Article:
Inventing the Savage: The Social Construct of Native American Criminality. Luana Ross. Austin: University of Texas Press. 1998.
There is much literature about African American and Hispanic offenders and the punishment of males in the criminal justice system; however, there is not much literature on either Native Americans or women offenders in the criminal justice system. Luana Ross attempts to break this trend with her research in Inventing the Savage: The Social Construct of Native American Criminality. In her book, Ross first gives a comprehensive history and perspective on the perception of Native Americans by what she describes as “Euro-Americans.” In the second part of her book, Ross gives us a glimpse on the conditions and treatment of women prisoners (particularly Native American women) in a Montana women’s correctional facility (labeled the WCC by the author).
Ross was very qualified to write this work. She is part of the Flathead Indian Tribe in Montana, where much of her research and book is written. She has her Ph.D. in sociology and currently works as a professor of Native American studies at the University of Washington and is co-director of an Indian Studies graduate program at the University of Washington. Because of her immense knowledge of the subject and where she is from, Ross most likely had a particular interest in this book, and it translates well into the research.
In the words of Ross, her focus and goal for writing this book was to write “…about the racialized and gendered experiences of incarceration, with a focus on Native American women and the loss of sovereignty as it is implicitly tied to Native criminality…” because there was little information on this subject. This means that Ross studied women in the WCC of all races, but she primarily focused on the Native American population in prison; however, Ross also focused on the white individuals in the WCC, partially as a comparison point, but as an outlet to discuss how the whites and the Native Americans interacted with each other and their views of each other. In addition, Ross discussed the history of why Native Americans have been discriminated against and the downfall of their power in early times of the United States.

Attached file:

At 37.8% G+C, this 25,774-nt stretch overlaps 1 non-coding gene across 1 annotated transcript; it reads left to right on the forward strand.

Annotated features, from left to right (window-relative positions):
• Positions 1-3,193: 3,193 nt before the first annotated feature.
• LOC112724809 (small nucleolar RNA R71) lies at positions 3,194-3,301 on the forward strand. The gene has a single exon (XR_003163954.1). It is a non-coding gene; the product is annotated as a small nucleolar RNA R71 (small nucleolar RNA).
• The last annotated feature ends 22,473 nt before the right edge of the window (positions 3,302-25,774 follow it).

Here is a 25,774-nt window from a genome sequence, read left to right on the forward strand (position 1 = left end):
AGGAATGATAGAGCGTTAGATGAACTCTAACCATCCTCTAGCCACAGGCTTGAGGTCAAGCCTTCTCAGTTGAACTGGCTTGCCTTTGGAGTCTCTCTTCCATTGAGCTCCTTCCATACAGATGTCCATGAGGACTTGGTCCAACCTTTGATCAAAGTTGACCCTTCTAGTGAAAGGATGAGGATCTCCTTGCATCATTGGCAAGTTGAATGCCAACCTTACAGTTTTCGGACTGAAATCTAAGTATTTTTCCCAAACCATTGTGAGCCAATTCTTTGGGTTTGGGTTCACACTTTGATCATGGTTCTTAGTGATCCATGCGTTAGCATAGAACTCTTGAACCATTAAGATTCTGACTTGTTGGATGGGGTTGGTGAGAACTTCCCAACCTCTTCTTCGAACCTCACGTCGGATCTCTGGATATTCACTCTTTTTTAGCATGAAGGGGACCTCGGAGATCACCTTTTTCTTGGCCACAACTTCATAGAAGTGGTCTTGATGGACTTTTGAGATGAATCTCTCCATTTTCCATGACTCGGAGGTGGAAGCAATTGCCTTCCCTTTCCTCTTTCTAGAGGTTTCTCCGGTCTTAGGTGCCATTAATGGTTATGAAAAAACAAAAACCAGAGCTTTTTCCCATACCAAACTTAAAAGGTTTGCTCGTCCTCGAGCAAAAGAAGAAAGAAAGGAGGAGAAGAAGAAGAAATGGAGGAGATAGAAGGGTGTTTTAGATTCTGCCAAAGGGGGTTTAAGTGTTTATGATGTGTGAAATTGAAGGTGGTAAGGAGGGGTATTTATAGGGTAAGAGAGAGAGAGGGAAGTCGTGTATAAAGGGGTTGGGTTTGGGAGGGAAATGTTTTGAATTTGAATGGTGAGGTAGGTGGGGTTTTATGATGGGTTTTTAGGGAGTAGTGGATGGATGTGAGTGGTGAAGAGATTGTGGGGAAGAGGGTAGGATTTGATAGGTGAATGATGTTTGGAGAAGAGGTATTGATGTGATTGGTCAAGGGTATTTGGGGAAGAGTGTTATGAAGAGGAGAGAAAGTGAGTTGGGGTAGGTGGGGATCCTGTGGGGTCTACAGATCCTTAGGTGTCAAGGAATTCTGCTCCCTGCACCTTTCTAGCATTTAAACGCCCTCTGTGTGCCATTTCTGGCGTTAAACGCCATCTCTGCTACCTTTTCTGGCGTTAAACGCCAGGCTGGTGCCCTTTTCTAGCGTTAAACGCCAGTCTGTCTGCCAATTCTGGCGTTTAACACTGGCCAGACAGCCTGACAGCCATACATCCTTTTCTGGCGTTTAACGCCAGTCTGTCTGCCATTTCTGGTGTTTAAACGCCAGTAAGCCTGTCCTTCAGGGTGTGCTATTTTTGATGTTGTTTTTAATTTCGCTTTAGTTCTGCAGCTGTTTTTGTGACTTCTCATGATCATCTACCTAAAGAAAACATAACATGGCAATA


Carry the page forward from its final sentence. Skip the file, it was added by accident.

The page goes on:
Ross did a good job at proving her purpose of the book. Ross uses the first section of her book to describe the history between the “Euro-Americans” (those who came and took over the land) and to describe the downfall of Native American power. One example Ross uses to discuss this downfall is her discussion of Public Law 280 (a law in which United States government can take jurisdiction over Native American reservations). Prior to this law, Native Americans handled their own and had their own government and penal system. The punishments for Native Americans were very different compared to the American criminal justice system and relied heavily on spiritual punishment and restitutions. Most Native Americans did not believe in imprisonment...